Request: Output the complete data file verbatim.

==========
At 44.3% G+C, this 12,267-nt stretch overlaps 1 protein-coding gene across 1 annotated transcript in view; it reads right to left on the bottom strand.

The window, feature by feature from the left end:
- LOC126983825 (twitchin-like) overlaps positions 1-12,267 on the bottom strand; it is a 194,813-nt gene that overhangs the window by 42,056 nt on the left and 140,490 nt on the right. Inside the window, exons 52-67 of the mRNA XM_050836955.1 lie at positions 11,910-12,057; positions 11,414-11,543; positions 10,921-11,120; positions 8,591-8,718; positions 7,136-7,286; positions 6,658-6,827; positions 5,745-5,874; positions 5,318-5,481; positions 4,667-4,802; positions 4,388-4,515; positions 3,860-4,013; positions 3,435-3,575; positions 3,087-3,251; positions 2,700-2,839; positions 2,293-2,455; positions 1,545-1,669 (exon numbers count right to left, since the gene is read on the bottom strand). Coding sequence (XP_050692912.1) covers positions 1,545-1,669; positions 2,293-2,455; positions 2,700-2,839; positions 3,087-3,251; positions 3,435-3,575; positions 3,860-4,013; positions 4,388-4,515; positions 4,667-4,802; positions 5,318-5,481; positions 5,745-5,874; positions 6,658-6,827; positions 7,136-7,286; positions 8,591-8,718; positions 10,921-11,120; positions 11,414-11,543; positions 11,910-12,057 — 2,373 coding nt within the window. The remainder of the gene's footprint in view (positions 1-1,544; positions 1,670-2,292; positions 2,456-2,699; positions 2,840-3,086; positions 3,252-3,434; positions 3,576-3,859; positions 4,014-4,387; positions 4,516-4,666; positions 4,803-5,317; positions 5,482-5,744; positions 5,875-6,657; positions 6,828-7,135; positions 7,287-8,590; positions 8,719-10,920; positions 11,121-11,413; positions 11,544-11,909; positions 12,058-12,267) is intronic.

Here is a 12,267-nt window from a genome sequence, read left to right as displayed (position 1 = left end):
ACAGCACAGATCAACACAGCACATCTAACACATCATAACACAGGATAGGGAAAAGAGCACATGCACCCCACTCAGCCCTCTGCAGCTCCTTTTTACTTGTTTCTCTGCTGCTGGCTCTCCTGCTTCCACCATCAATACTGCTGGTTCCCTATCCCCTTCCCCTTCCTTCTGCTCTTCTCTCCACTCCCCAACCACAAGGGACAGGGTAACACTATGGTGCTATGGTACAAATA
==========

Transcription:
At 44.3% G+C, this 12,267-nt stretch overlaps 1 protein-coding gene across 1 annotated transcript in view; it reads right to left on the bottom strand.

The window, feature by feature from the left end:
- LOC126983825 (twitchin-like) overlaps positions 1-12,267 on the bottom strand; it is a 194,813-nt gene that overhangs the window by 42,056 nt on the left and 140,490 nt on the right. Inside the window, exons 52-67 of the mRNA XM_050836955.1 lie at positions 11,910-12,057; positions 11,414-11,543; positions 10,921-11,120; positions 8,591-8,718; positions 7,136-7,286; positions 6,658-6,827; positions 5,745-5,874; positions 5,318-5,481; positions 4,667-4,802; positions 4,388-4,515; positions 3,860-4,013; positions 3,435-3,575; positions 3,087-3,251; positions 2,700-2,839; positions 2,293-2,455; positions 1,545-1,669 (exon numbers count right to left, since the gene is read on the bottom strand). Coding sequence (XP_050692912.1) covers positions 1,545-1,669; positions 2,293-2,455; positions 2,700-2,839; positions 3,087-3,251; positions 3,435-3,575; positions 3,860-4,013; positions 4,388-4,515; positions 4,667-4,802; positions 5,318-5,481; positions 5,745-5,874; positions 6,658-6,827; positions 7,136-7,286; positions 8,591-8,718; positions 10,921-11,120; positions 11,414-11,543; positions 11,910-12,057 — 2,373 coding nt within the window. The remainder of the gene's footprint in view (positions 1-1,544; positions 1,670-2,292; positions 2,456-2,699; positions 2,840-3,086; positions 3,252-3,434; positions 3,576-3,859; positions 4,014-4,387; positions 4,516-4,666; positions 4,803-5,317; positions 5,482-5,744; positions 5,875-6,657; positions 6,828-7,135; positions 7,287-8,590; positions 8,719-10,920; positions 11,121-11,413; positions 11,544-11,909; positions 12,058-12,267) is intronic.

Here is a 12,267-nt window from a genome sequence, read left to right as displayed (position 1 = left end):
ACAGCACAGATCAACACAGCACATCTAACACATCATAACACAGGATAGGGAAAAGAGCACATGCACCCCACTCAGCCCTCTGCAGCTCCTTTTTACTTGTTTCTCTGCTGCTGGCTCTCCTGCTTCCACCATCAATACTGCTGGTTCCCTATCCCCTTCCCCTTCCTTCTGCTCTTCTCTCCACTCCCCAACCACAAGGGACAGGGTAACACTATGGTGCTATGGTACAAATA